A State-Specific Strategy

As part of a larger effort to mitigate climate change, Nevada has pledged to achieve net-zero emissions of greenhouse gasses (GHGs) by 2050. In 2017, GHG emissions totaled 43.8 metric tons of carbon dioxide equivalent (MtCO2e) (Figure 1) (NDEP 2020), and these emissions are expected to rise to 71.3 MtCO2e by 2050 if no efforts are made to manage carbon emissions. In 2021, Nevada had a population of 3.17 million people (SNDT 2021) and one of the highest population growth rates in the country, with a projected population of 3.79 million in 2040 (SNDT 2020). It is also one of the most urbanized states, with over 90% of its population living in cities (Iowa State University 2010). 

Nevada is also the driest state in the country (World Atlas 2019) and receives only 250 mm of average rainfall per year (NOAA 2021). Due to water scarcity, the local ecosystems are composed of 74% desert and semi-desert, 15% forests and woodlands, 7% shrub and herb vegetation, and 5% other ecosystems (USGS 2016a). This desert environment is appropriate for solar power generation, with an average horizontal solar irradiance of 4.5–5.25 kWh/m2/day in the northern half of the state and of 5.25–5.75 kWh/m2/day in the southern part of the state with seasonal variation (NREL 2018). Nevada also has one of the highest amounts of geothermal resources in the country (DOE 2018).

Nearly 87% of the land in the state is publicly owned by the federal government (NACO 2020), and 63% of the state is managed by the Bureau of Land Management (BLM) (DOI n.d.). Nevada has extensive mining operations that extract gold, silver, copper, diatomite, lime, sand, and gravel (NVMA 2020, USGS 2020). The mining sub-sector consumed over 36.5-66.4 million GJ in the late 2010’s (including energy from grid electricity) (Evolved Energy 2020, TNC NV 2018) and generated over $8B in 2019 (USGS 2020), the highest amount of any state.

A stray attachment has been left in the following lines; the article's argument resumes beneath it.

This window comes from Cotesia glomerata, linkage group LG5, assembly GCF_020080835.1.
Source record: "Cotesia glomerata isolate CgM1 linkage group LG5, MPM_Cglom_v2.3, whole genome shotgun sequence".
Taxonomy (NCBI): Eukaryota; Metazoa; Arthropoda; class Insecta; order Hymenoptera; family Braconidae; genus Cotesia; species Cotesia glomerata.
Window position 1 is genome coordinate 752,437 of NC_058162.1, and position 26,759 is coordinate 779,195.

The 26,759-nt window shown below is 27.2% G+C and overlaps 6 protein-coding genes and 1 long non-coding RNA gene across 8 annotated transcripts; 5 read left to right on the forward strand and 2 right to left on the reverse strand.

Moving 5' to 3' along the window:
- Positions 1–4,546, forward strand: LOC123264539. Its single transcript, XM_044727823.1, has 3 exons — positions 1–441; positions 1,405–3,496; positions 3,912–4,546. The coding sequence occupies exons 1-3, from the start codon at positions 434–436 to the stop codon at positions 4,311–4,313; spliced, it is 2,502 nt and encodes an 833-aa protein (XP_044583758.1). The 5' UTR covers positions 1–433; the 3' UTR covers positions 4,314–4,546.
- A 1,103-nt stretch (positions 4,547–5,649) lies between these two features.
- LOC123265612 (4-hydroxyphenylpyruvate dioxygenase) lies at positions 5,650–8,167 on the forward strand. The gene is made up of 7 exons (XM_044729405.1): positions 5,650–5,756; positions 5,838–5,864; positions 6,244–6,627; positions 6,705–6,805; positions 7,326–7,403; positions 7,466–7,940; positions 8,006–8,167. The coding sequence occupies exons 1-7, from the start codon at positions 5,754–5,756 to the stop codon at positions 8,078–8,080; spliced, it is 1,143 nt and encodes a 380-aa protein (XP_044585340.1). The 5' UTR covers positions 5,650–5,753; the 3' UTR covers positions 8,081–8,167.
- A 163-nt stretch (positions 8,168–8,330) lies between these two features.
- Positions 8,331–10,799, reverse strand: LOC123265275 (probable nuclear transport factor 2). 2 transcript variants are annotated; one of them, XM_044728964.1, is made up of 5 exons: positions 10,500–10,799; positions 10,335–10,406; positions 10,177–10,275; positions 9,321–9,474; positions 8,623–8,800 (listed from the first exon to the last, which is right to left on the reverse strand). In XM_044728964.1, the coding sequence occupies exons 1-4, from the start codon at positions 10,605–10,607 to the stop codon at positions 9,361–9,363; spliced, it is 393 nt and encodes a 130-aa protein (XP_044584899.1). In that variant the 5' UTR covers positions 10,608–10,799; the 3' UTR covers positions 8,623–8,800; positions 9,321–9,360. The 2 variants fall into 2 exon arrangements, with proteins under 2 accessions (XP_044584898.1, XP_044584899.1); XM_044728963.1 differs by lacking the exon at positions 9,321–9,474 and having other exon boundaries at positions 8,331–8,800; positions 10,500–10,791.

Projection out to 2050 is difficult due to many uncertainties. Will current trends maintain the same trajectory? Will projects require different levels of economic investment? What impacts might the actions and decisions (political and otherwise) of neighboring states have on the state? And how might priorities shift due to climate feedback events? To address these inherent uncertainties, we define a business-as-usual scenario and four unique decarbonization scenarios with progressive assumptions and actions:

  • Business-as-Usual (BAU) Scenario. In this “pre-baseline” case, all growth trajectories are held at pre-goal levels. 
  • Baseline Scenario. In the baseline case, a call to action has been established, but movement proceeds without urgency.
  • Low-Optimistic Scenario. In this scenario, actions are notably more aggressive than in the baseline. 
  • High-Optimistic Scenario. This scenario represents extreme action, fueled by compliance mandates and aggressive initiatives, likely backed by strong governmental support. 
  • Best-Case Scenario. This borderline fictitious scenario is designed to represent the incremental extension of the high-optimistic scenario to ideal conditions (e.g., electrification of homes and businesses achieves 100%, ICEVs are fully replaced by EVs, etc.)

Since many strategies in the transportation, building, and industrial sectors rely on increased electrification, it is essential to monitor this growth in demand with respect to land usage and transmission build-out. Figure 4 shows electricity demand with projected grid carbon intensity over four scenarios. Under aggressive decarbonization scenarios, demand for electricity in 2050 requires a doubling of current capacity. To achieve net zero, the grid carbon intensity, or the amount of carbon emitted from electricity generation, will need to approach zero, or increased amounts of CDR will be called on to make up the difference. Many of the CDR solutions are also very energy intensive and will not only compete for resources but also require a very low carbon intensity energy source to maximize net removal of atmospheric CO2. By 2050, 5-33 GW of new capacity will need to be deployed to meet the utility needs alone. An additional 1-37 GW will be needed to supply DAC facilities. Because of the variability in capacity factor among renewable energy sources and because more aggressive deployment of renewable energy to supply utilities would require less DAC and vice versa, the total additional capacity to meet net-zero goals is estimated to 12-51 GW.